Which cities in Spain are the noisiest? (Clue: It’s not Madrid)

It can be hard to find peace and quiet in urban Spain, but if you want to experience life in a Spanish city without going deaf in the process, here is a list of the noisiest and quietest towns and cities in the country.

Which cities in Spain are the noisiest? (Clue: It's not Madrid)
Photo: Vitalie Sitnic/Unsplash

In case you didn’t know already, Spain is the noisiest country on the planet together with Japan. The two countries have been switching top spot over the past decade, fighting over who can be the most earsplitting for its residents. 

Funnily enough the other podium position Spain and Japan share is for being the nations where people live to be oldest (Spain is currently set to be top), but that wellbeing bonus has little to do with the damage the World Health Organisation has warned being exposed to too much noise can do.

Around nine million people in Spain are exposed to noise levels above 65 decibels, the recommended threshold by the WHO.

Traffic is reportedly responsible for 80 percent of noise pollution in Spain.

Whether the remaining 20 percent is attributable to people in bar terraces shouting until the early hours, or eldery neighbours watching their TV soap at top volume, we simply don’t know.

But noise does “cause stress, sleep problems, interference with cognitive processes and can even lead to cardiovascular and respiratory diseases,” as Spanish NGO Ecologistas en Acción points out.

So which city in Spain is the loudest? Madrid, right?

Nope, the Spanish capital is the 37th noisiest city in Spain, according to WHO data ranking how much of its population is exposed to harmful noise levels.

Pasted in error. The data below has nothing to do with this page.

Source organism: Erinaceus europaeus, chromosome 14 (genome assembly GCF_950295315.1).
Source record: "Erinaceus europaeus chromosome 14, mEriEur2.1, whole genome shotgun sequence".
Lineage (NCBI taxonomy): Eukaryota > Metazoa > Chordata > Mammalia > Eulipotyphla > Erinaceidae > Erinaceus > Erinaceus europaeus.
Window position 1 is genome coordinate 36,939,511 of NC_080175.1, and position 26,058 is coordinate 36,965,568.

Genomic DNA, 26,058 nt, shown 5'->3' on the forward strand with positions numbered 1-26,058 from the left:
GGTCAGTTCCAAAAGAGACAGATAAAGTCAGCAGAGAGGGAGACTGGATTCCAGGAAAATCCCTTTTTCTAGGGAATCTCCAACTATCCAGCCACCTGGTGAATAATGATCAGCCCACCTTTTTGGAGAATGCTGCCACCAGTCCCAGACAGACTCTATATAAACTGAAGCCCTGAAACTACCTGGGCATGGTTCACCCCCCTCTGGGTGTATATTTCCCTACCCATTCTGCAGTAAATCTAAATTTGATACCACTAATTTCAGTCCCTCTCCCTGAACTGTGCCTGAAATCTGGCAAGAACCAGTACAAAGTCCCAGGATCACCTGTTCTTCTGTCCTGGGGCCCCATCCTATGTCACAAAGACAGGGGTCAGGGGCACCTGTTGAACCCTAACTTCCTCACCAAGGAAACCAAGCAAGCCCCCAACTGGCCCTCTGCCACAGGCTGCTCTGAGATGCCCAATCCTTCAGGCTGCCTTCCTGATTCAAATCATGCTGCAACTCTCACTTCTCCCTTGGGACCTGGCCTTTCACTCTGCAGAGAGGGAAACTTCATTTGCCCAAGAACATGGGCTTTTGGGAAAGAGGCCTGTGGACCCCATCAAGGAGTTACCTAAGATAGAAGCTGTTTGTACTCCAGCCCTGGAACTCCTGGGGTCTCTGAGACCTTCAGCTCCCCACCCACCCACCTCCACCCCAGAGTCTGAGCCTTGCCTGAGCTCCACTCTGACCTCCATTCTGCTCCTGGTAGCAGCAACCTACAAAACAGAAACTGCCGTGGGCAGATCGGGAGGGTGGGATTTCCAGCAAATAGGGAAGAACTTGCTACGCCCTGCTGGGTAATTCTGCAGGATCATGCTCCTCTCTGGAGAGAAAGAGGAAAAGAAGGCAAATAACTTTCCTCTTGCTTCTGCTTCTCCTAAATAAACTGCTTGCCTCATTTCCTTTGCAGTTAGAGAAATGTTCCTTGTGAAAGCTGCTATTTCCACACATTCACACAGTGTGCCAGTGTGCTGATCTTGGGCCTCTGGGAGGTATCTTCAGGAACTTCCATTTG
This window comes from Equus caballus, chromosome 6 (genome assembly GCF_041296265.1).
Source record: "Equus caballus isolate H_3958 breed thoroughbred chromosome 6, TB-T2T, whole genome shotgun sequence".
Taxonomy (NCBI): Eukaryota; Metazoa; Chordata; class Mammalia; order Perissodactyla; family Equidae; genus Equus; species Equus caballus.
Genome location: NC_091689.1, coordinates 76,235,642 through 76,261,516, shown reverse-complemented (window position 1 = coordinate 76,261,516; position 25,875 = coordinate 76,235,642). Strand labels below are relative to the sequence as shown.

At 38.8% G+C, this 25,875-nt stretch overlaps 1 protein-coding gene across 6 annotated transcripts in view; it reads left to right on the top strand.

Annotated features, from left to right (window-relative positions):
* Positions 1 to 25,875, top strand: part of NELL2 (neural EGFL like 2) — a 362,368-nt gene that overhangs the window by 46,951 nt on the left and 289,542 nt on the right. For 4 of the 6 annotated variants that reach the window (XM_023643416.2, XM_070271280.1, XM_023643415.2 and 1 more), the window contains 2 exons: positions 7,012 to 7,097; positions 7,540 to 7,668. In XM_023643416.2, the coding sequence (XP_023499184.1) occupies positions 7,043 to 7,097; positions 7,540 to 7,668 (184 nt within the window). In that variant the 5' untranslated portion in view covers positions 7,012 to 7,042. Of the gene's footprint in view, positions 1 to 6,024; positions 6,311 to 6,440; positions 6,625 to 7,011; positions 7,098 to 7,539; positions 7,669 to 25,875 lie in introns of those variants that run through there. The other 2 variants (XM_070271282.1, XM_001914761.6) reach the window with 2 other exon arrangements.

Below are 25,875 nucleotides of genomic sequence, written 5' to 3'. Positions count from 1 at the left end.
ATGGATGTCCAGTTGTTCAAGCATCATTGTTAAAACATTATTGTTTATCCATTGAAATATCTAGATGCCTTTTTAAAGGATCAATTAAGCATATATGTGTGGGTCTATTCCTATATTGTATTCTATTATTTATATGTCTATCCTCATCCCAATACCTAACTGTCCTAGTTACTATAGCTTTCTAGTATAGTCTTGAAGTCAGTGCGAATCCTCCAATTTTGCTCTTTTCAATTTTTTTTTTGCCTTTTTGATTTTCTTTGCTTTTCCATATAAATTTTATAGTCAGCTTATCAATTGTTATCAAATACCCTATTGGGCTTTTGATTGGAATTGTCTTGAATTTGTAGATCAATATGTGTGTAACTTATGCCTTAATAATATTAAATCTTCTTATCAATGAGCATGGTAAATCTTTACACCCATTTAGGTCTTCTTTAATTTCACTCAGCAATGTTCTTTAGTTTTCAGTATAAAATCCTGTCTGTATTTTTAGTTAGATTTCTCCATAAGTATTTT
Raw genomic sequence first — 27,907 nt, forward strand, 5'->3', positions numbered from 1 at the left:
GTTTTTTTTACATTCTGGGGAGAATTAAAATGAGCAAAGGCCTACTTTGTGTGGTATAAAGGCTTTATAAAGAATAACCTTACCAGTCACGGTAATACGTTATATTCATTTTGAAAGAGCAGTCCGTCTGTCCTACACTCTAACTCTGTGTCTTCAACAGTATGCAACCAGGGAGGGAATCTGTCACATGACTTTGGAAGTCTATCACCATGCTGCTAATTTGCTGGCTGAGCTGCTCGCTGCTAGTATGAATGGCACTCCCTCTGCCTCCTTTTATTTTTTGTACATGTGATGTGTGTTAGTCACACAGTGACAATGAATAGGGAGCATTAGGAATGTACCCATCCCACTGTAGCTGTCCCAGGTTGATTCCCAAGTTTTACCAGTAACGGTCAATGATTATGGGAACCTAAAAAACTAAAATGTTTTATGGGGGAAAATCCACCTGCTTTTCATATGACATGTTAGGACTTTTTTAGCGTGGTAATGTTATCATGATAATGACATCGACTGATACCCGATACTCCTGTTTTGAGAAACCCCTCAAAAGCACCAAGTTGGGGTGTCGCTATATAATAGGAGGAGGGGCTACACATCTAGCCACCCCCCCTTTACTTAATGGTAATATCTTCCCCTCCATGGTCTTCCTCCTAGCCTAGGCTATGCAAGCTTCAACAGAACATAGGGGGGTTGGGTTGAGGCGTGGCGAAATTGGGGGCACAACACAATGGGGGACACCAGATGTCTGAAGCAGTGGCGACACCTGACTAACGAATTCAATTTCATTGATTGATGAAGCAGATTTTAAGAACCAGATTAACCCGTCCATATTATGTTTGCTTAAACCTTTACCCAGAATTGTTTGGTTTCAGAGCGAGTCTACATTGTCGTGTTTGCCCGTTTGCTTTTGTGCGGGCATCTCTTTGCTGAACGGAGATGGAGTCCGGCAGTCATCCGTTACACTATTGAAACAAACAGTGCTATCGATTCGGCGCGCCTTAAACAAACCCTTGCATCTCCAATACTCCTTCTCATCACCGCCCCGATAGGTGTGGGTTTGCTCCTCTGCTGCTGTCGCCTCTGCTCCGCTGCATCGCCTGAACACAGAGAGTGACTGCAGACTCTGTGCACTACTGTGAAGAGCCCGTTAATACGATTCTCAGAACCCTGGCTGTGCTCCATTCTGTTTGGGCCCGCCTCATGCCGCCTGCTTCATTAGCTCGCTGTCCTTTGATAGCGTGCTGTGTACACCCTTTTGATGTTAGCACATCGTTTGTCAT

The most deafening city in Spain is in fact Vigo in the northwest of the country, where up to 71 percent of the 290,000 residents of this Galician city are exposed to too much noise, especially at night.

Gironés, the region that’s home to the beautiful medieval city of Girona, came in second place followed by its Catalan big brother Barcelona, with 45 and 46 percent of its people exposed to too much noise (Barcelona’s nighttime noise rates affected even more residents: 62 percent).

Another surprise entry in fourth position was Logroño, the capital of Spain’s wine-centric region La Rioja, where daytime noise levels reached 43 percent of the population but at least dropped to 27 percent at night.

Castellón de la Plana was the noisiest city in the Valencia region and fifth overall and Madrid dormitory city Getafe came out as the loudest area in and around Spain’s capital.

The graphs below show the full list for daytime and nighttime noise pollution to which people in cities across Spain are exposed.

Ranking of daytime noise pollution in Spanish cities 

Ranking of nighttime noise pollution in Spanish cities 

Source: Spain’s Environment Ministry 

Why Madrid is far down the list may seem hard to understand as the Spanish capital is indeed a lively place full of restaurants, clubs and of course traffic (less so in the centre since Madrid’s recent traffic restrictions).

Perhaps the fact that its 6.5 million residents are more spread out over its 604 sq km surface area could have made a difference, in comparison other more tightly packed cities in Spain.

Another possible reason is a 2011 Madrid law that rolled out fines of between €90 and €600 for drivers and motorcyclists whose vehicle noise exceeded the permitted decibel levels.

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Rampant branch closures and job cuts help Spain’s banks post huge earnings